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      'One man, one boat, the sea...The Transat established in 1960 as the OSTAR'

At 2338 GMT today (Tuesday, 8.6.04) Frenchman Thomas Coville crossed the finish line of The Transat at the entrance to Boston Harbour to claim second place in the 60ft ORMA multihull class of the historic solo transatlantic race. Coville raced the 2800 mile course in 8 days, 10 hours, 38 minutes and 0 seconds at an average speed of 13.47 knots. Michel Desjoyeaux claimed victory at 2129GMT setting a new transatlantic race record of 8 days, 8 hours, 29 minutes, 55 seconds. The previous record for the race was held by solo round the world record holder Francis Joyon who set a record of 9 days, 23 hours and 21 minutes in the last race in 2000. Desjoyeaux has taken 38 hours and 52 minutes off the record. Despite closing on Desjoyeaux in the final stages of the race to within 26 miles at 1700GMT on Tuesday afternoon (8.6.04), Coville had no real opportunity to overtake 'Le Professeur' and crossed the finish line between Deer Island Light and Long Island Head Light at the entrance to Boston Harbour, four miles from downtown Boston, 2 hours 8 minutes and 5 seconds behind Desjoyeaux. A total of 37 boats, included 12 ORMA trimarans, started the race at 1300 GMT on 31st May and to date five boats have abandoned the race. The remainder of the ORMA fleet will finish in Boston over the next few days whilst the Open 60 monohull class leaders are expected to arrive from Saturday (12.6.04) onwards.

The 2800 mile single-handed transatlantic race from Plymouth to Boston started at 1300GMT on 31st May. Weather conditions experienced by the 12 boats in the ORMA 60 multihulls class sent them further north than in previous races and the third night of the race saw them tackling a giant North Atlantic depression bringing with it 45 knot winds and ferocious seas. These were the worst weather conditions the multihulls had experienced since the 2002 Route du Rhum race when the fleet were decimated by hurricane force winds. Aiming straight for the centre of the first low the leading multis in the north tacked first and took a fast ride out of the back of the low before facing the next onslaught. In total the multihulls had to tackle three low systems - not exceptional conditions for this time of year. Due to their northerly route the direct route to Boston would have taken the boats through a densely populated area of icebergs to the east of Newfoundland, but in a gentleman's agreement, the skippers agreed upon an ice exclusion zone (47degN 47degW) moving their course south. From Newfoundland on the weather changed to the other extreme as the skippers were kept glued to their tillers, as they had to negotate extensive periods of light winds.

31.5.04-1.6.04: Sodebo in top 3 trading places with Geant and Groupama.
2.6.04: Extreme close racing with Geant (Michel Desjoyeaux) only 200m apart at times through the night with thick fog: "A strange atmosphere, like sailing through soft cotton. The feeling of speed is intense."
3.6.04: Heads for centre of first depression and tacks south at approx 2030GMT.
4.6.04: Halway stage - third place 71 miles behin Geant.
5.6.04: Sodebo has high-speed collision with unidentified object - impact knocks Coville off his feet and he knocks himself unconscious for a short while.
6.6.04: Makes and loses miles but cannot really gain on Geant 69 miles behind Geant at last poll of the day at 1700 GMT. Reports passing large iceberg.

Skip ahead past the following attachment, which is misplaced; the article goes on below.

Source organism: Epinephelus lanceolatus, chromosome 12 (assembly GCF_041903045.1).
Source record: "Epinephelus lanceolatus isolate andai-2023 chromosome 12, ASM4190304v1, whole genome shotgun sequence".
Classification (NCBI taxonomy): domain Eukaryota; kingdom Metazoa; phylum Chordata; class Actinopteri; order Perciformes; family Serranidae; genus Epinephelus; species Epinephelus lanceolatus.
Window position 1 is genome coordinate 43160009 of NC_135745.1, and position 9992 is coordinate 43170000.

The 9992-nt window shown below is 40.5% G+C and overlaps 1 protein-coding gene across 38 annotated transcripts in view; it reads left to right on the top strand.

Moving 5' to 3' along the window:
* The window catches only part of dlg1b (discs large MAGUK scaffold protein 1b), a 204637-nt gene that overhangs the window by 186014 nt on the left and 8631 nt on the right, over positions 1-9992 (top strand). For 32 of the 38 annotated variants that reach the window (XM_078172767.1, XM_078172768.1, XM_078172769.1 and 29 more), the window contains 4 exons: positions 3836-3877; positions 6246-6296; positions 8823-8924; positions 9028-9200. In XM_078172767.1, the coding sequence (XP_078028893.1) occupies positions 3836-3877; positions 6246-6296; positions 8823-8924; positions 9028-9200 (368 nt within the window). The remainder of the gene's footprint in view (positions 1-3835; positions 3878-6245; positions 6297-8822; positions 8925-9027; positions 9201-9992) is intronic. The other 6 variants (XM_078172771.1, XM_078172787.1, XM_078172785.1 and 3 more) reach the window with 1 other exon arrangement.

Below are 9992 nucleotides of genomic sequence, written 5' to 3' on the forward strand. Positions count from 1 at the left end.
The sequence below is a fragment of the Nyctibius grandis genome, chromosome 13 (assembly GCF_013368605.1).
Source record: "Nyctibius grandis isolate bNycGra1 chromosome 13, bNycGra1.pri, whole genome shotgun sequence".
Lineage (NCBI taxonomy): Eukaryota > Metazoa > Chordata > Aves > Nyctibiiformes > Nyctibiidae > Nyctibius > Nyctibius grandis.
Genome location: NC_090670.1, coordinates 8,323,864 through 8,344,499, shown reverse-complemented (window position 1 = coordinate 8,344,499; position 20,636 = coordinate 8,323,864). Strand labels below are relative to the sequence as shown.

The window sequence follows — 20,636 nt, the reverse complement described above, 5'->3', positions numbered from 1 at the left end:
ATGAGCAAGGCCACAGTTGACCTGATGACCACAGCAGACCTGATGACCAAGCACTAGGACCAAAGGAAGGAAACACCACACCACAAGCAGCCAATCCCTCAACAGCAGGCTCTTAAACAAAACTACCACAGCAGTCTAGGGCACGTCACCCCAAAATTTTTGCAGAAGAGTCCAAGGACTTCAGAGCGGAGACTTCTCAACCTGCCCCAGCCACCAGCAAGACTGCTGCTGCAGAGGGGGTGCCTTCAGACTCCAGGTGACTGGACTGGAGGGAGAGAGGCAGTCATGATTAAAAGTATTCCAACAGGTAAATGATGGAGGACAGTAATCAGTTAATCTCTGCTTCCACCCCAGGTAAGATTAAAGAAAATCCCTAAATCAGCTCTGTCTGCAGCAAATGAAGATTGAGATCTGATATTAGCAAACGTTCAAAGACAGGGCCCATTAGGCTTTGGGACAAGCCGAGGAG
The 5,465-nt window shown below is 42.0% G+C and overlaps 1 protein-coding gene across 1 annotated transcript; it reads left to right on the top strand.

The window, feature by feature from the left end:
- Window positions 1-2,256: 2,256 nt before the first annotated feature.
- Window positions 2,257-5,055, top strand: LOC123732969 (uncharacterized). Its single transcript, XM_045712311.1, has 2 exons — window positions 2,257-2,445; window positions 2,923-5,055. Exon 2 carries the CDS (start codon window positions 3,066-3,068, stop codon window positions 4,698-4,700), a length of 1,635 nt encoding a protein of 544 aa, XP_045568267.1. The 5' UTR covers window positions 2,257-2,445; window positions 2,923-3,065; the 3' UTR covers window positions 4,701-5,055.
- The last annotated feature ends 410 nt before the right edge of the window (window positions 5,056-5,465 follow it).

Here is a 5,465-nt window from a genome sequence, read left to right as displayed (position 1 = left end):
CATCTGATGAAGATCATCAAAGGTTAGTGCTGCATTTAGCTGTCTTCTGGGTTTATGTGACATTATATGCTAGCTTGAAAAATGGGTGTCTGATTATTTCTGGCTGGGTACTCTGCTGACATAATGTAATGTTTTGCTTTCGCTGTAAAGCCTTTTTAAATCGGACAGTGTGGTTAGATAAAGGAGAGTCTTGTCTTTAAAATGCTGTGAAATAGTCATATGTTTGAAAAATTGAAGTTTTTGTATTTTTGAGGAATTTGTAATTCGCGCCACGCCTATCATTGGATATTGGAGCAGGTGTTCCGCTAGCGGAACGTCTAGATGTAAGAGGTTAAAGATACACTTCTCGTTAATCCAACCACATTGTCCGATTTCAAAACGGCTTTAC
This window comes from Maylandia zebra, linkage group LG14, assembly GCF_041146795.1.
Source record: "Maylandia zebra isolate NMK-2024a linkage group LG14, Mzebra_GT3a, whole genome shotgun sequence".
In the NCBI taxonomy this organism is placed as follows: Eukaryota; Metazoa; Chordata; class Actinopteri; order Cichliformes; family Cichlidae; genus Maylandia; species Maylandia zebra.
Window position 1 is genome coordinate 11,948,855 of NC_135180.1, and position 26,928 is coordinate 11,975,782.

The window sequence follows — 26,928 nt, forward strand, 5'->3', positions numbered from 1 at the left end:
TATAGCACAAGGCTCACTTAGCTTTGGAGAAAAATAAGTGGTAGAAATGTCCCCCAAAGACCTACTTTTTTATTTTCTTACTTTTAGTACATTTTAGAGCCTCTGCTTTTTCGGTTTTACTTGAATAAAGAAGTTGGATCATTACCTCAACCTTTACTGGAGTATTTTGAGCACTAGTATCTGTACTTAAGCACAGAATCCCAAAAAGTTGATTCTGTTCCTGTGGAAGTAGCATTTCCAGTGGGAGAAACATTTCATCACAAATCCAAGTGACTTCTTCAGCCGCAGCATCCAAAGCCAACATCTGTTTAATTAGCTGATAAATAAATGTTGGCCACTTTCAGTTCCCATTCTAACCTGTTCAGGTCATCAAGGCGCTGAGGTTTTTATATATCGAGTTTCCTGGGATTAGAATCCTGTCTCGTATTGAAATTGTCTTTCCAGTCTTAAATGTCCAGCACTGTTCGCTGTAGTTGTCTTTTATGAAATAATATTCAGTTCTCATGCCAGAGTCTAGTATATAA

7.6.04: 1700 GMT had closed the gap to 57 miles.
8.6.04: As Geant is sailing fast in flat waters, Sodebo struggles in short choppy seas as he climbs coastal shelf at 1500m depth. Sodebo falls behind but at 1700 GMT positions, Sodebo was only 38 miles behind Geant now slowed by lighter airs as they approach land less than 100 miles away.

Date of birth: 10/05/68 (age 36)
Nationality: French
Place of birth : Rennes
Current residence: Saint Philibert
Personal status: married, 1 child
Previous participation in The Transat: 2000 / Rtd Class 1 Monohull
Of all the skippers in the ORMA class Thomas Coville has had the most rounded career having had his feet in both the French open short-handed classes as well as the Anglo-Saxon keelboat classes including racing in the French Admiral's Cup, winning the One Ton Cup and the America's Cup in 1995 on Marc Pajot's Ville de Paris. He regularly crewed on board Laurent Bourgnon's Primagaz trimaran and in 1997 he sailed on Olivier de Kersauson's Sport Elec when they set a new record for the Jules Verne Trophy.
It was only in the late 1990s that Coville focussed on solo sailing. He finished second overall in the 1997 Mini Transat and the following year raced in the Figaro class before quickly graduating to an Open 60 when he took over the helm of Aquitaine Innovations from skipper Yves Parlier at the eleventh hour. Aboard her he won the Open 60 class in the 1998 Route du Rhum.
In 1999 Coville took over the Sodebo sponsorship and aboard his new Open 60 and won the Transat Jacques Vabre. He dismasted in the Europe 1 New Man STAR but he finished sixth in the 2000/01 Vendée Globe.
Coville had a new 60ft trimaran built to compete in the 2002 Route du Rhum and was leading until he was forced to pull out due to structural problems.

Name: Corine Renié-Peretié
Company name: Champs Médias
T: +33 (0)1 53 93 84 55
F: +33 (0)1 42 89 09 49
Email: c.peretie@champsmedias.fr
Web address http://www.thomas-coville.com
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For further information, please contact Lou Newlands or Isabel Genis
isabel@offshorechallenges.com (French/Italian/Spanish speaking)
T: +44 (0)870 063 0218
F: +44 (0)20 7681 2912
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